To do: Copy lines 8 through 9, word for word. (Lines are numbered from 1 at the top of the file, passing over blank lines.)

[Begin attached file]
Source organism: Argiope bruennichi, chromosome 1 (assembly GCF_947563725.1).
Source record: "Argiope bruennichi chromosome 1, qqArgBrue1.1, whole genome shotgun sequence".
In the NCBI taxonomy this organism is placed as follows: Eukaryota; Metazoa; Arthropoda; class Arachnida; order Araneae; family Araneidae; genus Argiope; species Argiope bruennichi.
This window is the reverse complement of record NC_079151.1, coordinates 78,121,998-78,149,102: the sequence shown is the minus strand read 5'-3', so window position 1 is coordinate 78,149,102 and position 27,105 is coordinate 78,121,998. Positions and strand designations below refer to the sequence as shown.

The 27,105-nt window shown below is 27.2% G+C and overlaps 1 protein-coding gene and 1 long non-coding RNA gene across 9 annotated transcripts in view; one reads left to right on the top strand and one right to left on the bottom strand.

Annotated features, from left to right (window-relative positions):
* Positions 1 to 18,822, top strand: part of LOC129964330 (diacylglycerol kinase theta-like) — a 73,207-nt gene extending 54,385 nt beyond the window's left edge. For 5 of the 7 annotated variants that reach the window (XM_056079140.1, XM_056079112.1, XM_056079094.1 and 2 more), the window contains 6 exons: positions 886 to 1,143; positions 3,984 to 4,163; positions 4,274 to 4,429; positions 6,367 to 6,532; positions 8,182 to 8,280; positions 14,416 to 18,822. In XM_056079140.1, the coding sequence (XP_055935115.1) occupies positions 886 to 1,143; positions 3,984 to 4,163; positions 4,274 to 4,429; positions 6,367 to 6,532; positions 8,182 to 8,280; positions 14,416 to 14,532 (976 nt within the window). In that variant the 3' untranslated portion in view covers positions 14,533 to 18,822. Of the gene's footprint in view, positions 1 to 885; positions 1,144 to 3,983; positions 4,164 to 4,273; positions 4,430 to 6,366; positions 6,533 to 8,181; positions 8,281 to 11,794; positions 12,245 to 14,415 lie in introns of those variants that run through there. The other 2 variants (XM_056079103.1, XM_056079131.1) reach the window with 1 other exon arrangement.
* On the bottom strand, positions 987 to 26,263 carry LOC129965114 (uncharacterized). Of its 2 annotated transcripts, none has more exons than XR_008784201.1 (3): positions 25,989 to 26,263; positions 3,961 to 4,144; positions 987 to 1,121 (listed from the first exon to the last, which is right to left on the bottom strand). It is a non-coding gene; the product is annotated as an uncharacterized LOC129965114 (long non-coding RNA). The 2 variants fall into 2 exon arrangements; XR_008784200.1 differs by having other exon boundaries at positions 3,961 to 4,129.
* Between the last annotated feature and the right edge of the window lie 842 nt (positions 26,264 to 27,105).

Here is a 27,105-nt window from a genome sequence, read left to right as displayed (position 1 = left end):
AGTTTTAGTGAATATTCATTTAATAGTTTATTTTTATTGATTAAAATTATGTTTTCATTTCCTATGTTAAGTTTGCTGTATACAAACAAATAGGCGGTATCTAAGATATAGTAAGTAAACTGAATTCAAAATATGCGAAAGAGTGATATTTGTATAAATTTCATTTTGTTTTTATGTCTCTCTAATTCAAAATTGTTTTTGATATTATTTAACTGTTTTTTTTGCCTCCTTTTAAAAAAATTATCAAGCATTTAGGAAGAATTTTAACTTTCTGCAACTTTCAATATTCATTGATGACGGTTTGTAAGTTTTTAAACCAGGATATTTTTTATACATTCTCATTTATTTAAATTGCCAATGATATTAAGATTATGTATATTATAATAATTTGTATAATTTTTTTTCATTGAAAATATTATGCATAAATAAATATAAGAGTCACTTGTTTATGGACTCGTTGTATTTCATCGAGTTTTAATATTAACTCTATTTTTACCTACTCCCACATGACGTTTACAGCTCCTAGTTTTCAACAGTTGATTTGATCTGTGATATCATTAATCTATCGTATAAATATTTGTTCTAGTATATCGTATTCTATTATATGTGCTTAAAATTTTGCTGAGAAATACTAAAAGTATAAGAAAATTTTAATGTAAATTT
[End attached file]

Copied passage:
* On the bottom strand, positions 987 to 26,263 carry LOC129965114 (uncharacterized). Of its 2 annotated transcripts, none has more exons than XR_008784201.1 (3): positions 25,989 to 26,263; positions 3,961 to 4,144; positions 987 to 1,121 (listed from the first exon to the last, which is right to left on the bottom strand). It is a non-coding gene; the product is annotated as an uncharacterized LOC129965114 (long non-coding RNA). The 2 variants fall into 2 exon arrangements; XR_008784200.1 differs by having other exon boundaries at positions 3,961 to 4,129.
* Between the last annotated feature and the right edge of the window lie 842 nt (positions 26,264 to 27,105).